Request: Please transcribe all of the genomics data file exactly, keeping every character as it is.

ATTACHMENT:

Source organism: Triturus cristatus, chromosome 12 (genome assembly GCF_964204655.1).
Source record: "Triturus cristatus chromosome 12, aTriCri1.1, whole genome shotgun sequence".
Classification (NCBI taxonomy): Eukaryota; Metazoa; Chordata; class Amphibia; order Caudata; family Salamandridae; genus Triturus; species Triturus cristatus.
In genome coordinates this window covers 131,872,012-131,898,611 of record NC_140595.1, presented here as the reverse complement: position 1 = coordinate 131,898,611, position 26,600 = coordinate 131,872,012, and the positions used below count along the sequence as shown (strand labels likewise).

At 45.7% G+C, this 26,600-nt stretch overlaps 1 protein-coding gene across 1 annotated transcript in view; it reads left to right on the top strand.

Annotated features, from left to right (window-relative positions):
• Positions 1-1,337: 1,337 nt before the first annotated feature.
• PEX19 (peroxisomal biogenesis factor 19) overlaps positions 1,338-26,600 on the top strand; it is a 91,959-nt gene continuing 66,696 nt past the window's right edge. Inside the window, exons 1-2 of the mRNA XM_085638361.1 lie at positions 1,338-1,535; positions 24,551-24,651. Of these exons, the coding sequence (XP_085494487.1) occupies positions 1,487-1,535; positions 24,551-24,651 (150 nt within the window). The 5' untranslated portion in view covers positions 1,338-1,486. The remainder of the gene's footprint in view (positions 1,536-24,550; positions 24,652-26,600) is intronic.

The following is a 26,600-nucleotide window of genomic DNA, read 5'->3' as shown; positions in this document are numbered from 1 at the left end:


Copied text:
Source organism: Triturus cristatus, chromosome 12 (genome assembly GCF_964204655.1).
Source record: "Triturus cristatus chromosome 12, aTriCri1.1, whole genome shotgun sequence".
Classification (NCBI taxonomy): Eukaryota; Metazoa; Chordata; class Amphibia; order Caudata; family Salamandridae; genus Triturus; species Triturus cristatus.
In genome coordinates this window covers 131,872,012-131,898,611 of record NC_140595.1, presented here as the reverse complement: position 1 = coordinate 131,898,611, position 26,600 = coordinate 131,872,012, and the positions used below count along the sequence as shown (strand labels likewise).

At 45.7% G+C, this 26,600-nt stretch overlaps 1 protein-coding gene across 1 annotated transcript in view; it reads left to right on the top strand.

Annotated features, from left to right (window-relative positions):
• Positions 1-1,337: 1,337 nt before the first annotated feature.
• PEX19 (peroxisomal biogenesis factor 19) overlaps positions 1,338-26,600 on the top strand; it is a 91,959-nt gene continuing 66,696 nt past the window's right edge. Inside the window, exons 1-2 of the mRNA XM_085638361.1 lie at positions 1,338-1,535; positions 24,551-24,651. Of these exons, the coding sequence (XP_085494487.1) occupies positions 1,487-1,535; positions 24,551-24,651 (150 nt within the window). The 5' untranslated portion in view covers positions 1,338-1,486. The remainder of the gene's footprint in view (positions 1,536-24,550; positions 24,652-26,600) is intronic.

The following is a 26,600-nucleotide window of genomic DNA, read 5'->3' as shown; positions in this document are numbered from 1 at the left end: